Gaming History 101

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Grandia II is Getting An Updated PC Release

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grandia2_box

Of all the different JRPG series that launched around the Playstation rush, Grandia is known to be one of the more unique battle systems in the group.  When the sequel released on Dreamcast in 2000, it celebrated larger than life reviews netting a 9.75 in Dreamcast Magazine, 35 out of 40 in Famitsu, and high 80s/lower 90s in the US.  Unfortunately, like many titles of this pedigree, it failed to impress with less than 200,000 units sold.  Efforts that ported the game to the Playstation 2 and PC in 2002 were met with the technical limitations that ironically could not keep up with the Dreamcast original along with the PC front being problematic due to being counter to most popular PC RPGs like Balder’s Gate.  Fortunately GungHo, has announced that due to an ecstatic response, it will be updating the Dreamcast version to PC that will run with keyboard/mouse controls, controllers, updated resolution, and even integrate Steam achievements and trading cards.  No word was given on price point or release date, but with the lightening fast load times of my SSD and a 1080p upscale, I’d be happy to purchase this title if it releases at a reasonable price.  For note, you can currently pick up a Dreamcast copy for around $20-$25 online.  Stay tuned for those details to update as a launch date and price are announced.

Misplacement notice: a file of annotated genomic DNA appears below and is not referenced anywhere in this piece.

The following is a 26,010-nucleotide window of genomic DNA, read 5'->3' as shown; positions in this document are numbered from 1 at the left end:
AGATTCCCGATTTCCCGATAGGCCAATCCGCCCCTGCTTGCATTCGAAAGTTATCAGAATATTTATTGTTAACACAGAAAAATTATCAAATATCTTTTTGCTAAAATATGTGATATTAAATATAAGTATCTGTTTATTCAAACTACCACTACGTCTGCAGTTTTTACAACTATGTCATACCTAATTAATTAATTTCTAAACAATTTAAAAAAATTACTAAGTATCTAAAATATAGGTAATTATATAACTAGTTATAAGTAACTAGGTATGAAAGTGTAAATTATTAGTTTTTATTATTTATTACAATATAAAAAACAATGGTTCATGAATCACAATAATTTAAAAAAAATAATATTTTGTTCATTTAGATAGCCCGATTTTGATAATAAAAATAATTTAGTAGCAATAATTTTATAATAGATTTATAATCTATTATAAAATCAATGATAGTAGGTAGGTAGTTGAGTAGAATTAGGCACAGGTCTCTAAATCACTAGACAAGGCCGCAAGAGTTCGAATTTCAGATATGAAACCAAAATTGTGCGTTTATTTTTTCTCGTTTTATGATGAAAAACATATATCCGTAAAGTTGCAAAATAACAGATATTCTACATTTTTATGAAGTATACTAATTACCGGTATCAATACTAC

Written by Fred Rojas

May 12, 2015 at 1:00 pm

Posted in News

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Silpheed (Game Arts)

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If I mention the game Silpheed, those who aren’t Sega CD fans probably won’t be familiar with the game.  On the other hand, if I mention a very similar title that came out at about the same time I know most gamers will instantly recognize it, Star Fox.  While both are on-rails shmups, Star Fox had a new perspective directly behind the ship or in the cockpit, not to mention that there were many more SNES consoles than Sega CDs at the time.  That doesn’t mean that Silpheed should be discredited; it offers some of the best polygonal graphics of the time without the groggy slowdown and keeps the traditional vertical shmup perspective.  Oh yeah, did I mention it originally came out in 1986?

As a brainchild of Takeshi Miyaji (you know him better for his RPG franchises like Lunar and Grandia), this title released on the Japanese PC-8801 in 1986 and in 1988 made the jump to the Fujitsu FM-7.  At that time Sierra took notice of it and ported it to the US (along with a rough translation) for the MS-DOS format.  At the time the game featured pre-rendered graphics to create the polygonal effects we see in early 3D games like Star Fox.  It wasn’t until the game was ported to the Sega CD/Mega CD in 1993 and actually featured polygonal graphics for all of the ships in the game, a feat for the time that was somewhat common in Sega CD titles. 

At this point Silpheed is a rudimentary and quite easy shmup, but it retains the roots of the genre better than titles it’s often compared to like Star Fox or Star Wars Arcade.  I’m still amazed with the graphics, especially when you know the game was already 7 years old when it came to the Sega CD and yet has a lot of similar dialogue to Star Fox – is there really a chance Nintendo “borrowed” choice phrases?  If you have a Sega CD and you’ve avoided this title because it either didn’t look fun or had some of the most generic cover art you’ve ever seen, it might be worth giving this inexpensive game a chance.

Written by Fred Rojas

March 9, 2012 at 1:35 pm